Modeler3D load objects are typically used in a similar manner to Modeler3D constraint objects, they are defined prior to adding them to the model and then passed to SetLoads. Some examples of valid load objects follow.

The Load function is analogous to the Mech Constraint function. Load allows the user to specify an algebraic expression to be added directly to the model's load vector, just as Constraint allows an algebraic constraint to be added to the constraint list.

The Load function is typically used only when special generalized coordinates have been added to the model, and it is necessary to apply a load directly to those coordinates. Load basically allows expressions to be added directly to a model's load vector. Using Load to apply a load to a model's Cartesian coordinates is equivalent to applying a force or moment to a body in the model.

In 3D models, the sym argument to Load has a special caveat: if the Angular solution method was specified with SetSymbols, loads cannot be directly applied to the Euler parameters, because the load vector is formulated in terms of angular velocity. However, loads can be applied directly to the angular velocity coordinates, which is equivalent to applying a pure moment.

7.2 Static Solutions

7.2.1 2D Example Mechanism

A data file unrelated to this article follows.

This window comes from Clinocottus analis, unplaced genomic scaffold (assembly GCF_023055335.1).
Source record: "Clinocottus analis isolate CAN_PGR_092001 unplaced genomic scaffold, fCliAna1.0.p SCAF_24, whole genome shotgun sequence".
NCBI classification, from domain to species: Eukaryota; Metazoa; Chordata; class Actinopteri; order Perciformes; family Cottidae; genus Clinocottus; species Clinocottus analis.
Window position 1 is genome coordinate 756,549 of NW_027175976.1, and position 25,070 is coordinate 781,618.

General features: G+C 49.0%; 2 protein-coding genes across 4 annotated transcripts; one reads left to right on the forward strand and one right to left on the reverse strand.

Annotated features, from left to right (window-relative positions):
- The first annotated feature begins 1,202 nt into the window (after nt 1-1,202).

To demonstrate the use of Mech's static force solution method a 2D model is developed that is subject to applied loads. A 3D model would be treated in the same manner as 2D with regard to the application of forces. The model is a simple ladder sliding down a wall consisting of one moving body, the ladder.
The input to the mechanism is to push the bottom of the ladder across the horizontal floor, in either direction. The ladder is constrained such that the bottom of the ladder must contact the floor and the top of the ladder must contact the vertical wall.

Bodies

Two body objects are defined for the ladder-on-wall model.

• The ground (body 1) uses three point definitions.
P1 is the origin of the ground body.
P2 is a point at {- 10, 0} that defines the horizontal line of the floor.
P3 is a point at {0, 10} that defines the vertical line of the wall.
• The ladder (body 2) uses two local point definitions.
P1 is the center of the bottom of the ladder at local coordinate {0, 0}.
P2 is the center of the top of the ladder at local coordinate {0, 10}.
• Constraints

Three constraints, one of which is a driving constraint, are required to model the ladder-on-wall. The top and bottom tips of the ladder, which slide on the wall and floor, each have a small radius.

• A RelativeX1 constraint is used as a driving constraint to push the bottom of the ladder across the floor. This constraint is a driving constraint because it is functionally dependent on the time variable, T.